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Microsoft’s huge digital whiteboard is getting some impressive new features

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The Microsoft Surface Hub 2 has a unique "dynamic rotation" feature that keeps content fixed in space while the display rotates.
The Microsoft Surface Hub 2 has a unique “dynamic rotation” feature that keeps content fixed in space while the display rotates.

Image: Microsoft

Credit to Microsoft for basically creating the “digital whiteboard” category. When the company unveiled the Surface Hub back in January 2015, there wasn’t anything else quite like it.

Here was a huge 4K touchscreen, but built for meetings and collaboration, not playing videos. It also cost a ton of money — the big, 84-inch panel carried a price tag of $21,999 (a smaller 55-inch Hub cost $8,999). Naturally, competitors jumped in with (much) cheaper options, notably the Google Jamboard and more recently the Samsung Flip.

In other words, there’s a good chance Microsoft is starting to feel some heat in this high-margins category, and that’s probably factoring into why Microsoft is now announcing the Surface Hub 2, an upgraded version of its whiteboard-with-smarts concept. Although it won’t ship until 2019, Microsoft wants any company drawing up budgets for hardware orders to know it’s got something special coming down the pike.

The Surface Hub idea is pretty straightforward: It’s basically a giant community Windows PC that you’d have in a meeting room, but with souped-up collaboration features. Microsoft apps and services like OneNote and Skype for Business integrate perfectly with it. Team members, whether in the room or remote, can all collaborate on shared documents while communicating verbally.

“It helps customers address this shift from individual productivity to group productivity,” Robin Seiler, general manager of hardware engineering for Microsoft, told Mashable. “Today is the time of the team. [With Surface Hub], there isn’t the friction of ‘how do I make this technology work.’ It’s the ability to walk into a room and immediately start working.”

Multiple Surface Hub 2's in Tiled mode

Multiple Surface Hub 2’s in Tiled mode

Surface Hub 2 improves on the idea in some key ways. The resolution is “greater than 4K” and the aspect ratio is now 3:2 instead of 16:9. That also brings the shape in line with the Surface laptops and tablets, whose screens were designed to give the feel of a piece of paper. The dual front cameras are now 4K as well, and the “far field” mics are improved, too.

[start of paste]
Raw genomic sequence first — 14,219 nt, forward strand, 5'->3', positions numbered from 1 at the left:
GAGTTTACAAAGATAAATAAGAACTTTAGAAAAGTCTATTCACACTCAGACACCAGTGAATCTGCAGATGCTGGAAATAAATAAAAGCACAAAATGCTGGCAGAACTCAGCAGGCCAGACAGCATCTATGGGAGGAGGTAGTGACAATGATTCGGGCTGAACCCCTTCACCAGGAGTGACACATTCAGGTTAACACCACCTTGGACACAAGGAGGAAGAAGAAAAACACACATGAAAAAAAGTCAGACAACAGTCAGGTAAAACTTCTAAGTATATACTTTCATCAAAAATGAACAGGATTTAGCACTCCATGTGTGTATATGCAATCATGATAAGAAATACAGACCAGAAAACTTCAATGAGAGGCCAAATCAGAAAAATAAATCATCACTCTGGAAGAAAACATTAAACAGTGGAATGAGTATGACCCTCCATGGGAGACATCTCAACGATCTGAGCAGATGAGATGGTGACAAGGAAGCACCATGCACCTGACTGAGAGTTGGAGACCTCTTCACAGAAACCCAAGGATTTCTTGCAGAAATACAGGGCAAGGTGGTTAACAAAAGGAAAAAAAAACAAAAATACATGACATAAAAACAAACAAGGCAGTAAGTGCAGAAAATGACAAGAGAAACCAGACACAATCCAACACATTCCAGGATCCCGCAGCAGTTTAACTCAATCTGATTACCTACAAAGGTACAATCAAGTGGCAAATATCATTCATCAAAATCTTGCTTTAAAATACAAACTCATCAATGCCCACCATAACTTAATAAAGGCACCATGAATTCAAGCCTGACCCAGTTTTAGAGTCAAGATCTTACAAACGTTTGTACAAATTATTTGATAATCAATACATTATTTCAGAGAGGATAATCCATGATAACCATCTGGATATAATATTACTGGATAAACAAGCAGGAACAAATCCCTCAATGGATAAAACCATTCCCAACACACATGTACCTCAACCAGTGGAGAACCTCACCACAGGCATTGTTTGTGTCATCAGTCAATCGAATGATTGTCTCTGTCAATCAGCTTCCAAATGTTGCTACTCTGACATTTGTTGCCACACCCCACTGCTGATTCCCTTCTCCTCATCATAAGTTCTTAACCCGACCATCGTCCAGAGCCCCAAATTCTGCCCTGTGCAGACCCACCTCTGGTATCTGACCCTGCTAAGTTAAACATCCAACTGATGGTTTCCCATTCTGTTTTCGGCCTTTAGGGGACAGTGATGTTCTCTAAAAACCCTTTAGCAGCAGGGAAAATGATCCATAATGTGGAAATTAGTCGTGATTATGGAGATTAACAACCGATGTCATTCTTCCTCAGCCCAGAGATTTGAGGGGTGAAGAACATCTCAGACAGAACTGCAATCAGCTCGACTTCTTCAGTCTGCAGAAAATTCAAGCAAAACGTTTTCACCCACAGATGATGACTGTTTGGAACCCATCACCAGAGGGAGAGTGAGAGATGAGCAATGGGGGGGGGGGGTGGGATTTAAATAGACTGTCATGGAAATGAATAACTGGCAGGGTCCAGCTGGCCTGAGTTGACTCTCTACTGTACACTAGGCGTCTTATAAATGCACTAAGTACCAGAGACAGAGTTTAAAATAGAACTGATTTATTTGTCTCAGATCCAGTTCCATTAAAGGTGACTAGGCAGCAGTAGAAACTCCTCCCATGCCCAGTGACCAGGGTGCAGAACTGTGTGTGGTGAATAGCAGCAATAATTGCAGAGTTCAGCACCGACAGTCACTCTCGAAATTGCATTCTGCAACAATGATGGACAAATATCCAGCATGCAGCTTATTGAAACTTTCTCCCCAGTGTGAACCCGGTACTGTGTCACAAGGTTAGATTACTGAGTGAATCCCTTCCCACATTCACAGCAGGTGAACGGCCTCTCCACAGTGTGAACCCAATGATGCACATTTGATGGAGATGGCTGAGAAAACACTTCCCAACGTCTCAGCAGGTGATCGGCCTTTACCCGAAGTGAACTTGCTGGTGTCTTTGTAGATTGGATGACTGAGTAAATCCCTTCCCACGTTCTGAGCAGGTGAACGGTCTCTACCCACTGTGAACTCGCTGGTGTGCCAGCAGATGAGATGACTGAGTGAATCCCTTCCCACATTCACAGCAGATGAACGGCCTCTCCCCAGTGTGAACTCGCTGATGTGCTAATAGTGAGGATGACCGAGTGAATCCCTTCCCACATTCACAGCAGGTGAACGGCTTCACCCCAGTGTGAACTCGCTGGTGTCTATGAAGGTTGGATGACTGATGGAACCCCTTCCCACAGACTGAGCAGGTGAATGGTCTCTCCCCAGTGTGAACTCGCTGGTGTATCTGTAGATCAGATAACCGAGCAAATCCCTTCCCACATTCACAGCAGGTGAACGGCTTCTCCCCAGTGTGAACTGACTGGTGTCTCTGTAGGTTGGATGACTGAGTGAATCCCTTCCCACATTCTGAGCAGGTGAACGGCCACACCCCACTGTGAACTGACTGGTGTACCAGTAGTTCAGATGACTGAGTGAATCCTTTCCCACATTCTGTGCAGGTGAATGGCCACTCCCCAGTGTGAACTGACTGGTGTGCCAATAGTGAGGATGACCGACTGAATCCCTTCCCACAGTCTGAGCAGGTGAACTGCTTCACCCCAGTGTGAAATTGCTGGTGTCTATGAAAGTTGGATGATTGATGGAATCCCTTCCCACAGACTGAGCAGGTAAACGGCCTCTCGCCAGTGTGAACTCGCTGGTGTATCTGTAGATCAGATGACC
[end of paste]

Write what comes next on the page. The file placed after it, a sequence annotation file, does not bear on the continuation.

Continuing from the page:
But the real upgrade is what all that new tech enables. For starters, the new Hub is optimized for Microsoft’s Slack competitor, Teams — “across any OS,” according to Seiler. That’s in keeping with Microsoft’s broader software strategy, which has embraced a world where users might be on iPhones, Androids, or even Macs. In other words, to really collaborate, the software needs to collaborate, too.

Seiler explained to me the four flagship features of the Surface Hub 2:

  1. First is Immersive Collaboration, which is basically life-size video conferencing. With the Hub 2, instead of seeing a person shrunk into a tiny window off in the corner, they can take up virtually the entire screen. “When you’re in a video call and the person you’re talking to is life-size like they’re standing in front of you and you can hear them just as crisply, It changes how you work across distances,” Seiler said.

  • Dynamic Rotation means the Surface Hub 2 will keep your work on the canvas straight as an arrow as you rotate the display from 0 to 90 degrees. That beat you need to wait for the screen to re-orient itself? Gone. The display can move as much as you want, but the content on the screen holds still.

  • Tiling means if a conference room has up to four Surface Hub 2’s, they can all work together as one large canvas. The four hubs can work as a unit, potentially with four separate parts of the same project, each being worked upon by multiple team members. Very lair-like.

  • Finally there’s Dynamic Collaboration: The idea here is that two team members can actively collaborate on a single project on the Hub 2, but with both of their accounts logged in so the project has access to both coworkers histories and data, so everything is drag and drop. Presumably the Hub will intelligently “see” who’s working at any given moment so as not to give individual team members complete access to each other’s data.

Exactly how good is all this collaborative tech, and will the new Hub succeed in keeping competitors at bay while keeping Microsoft’s margins up? We won’t find out until later this year, when Microsoft says it’ll announce specs and pricing ahead of the 2019 release. Until then, keep ordering dry-erase pens.

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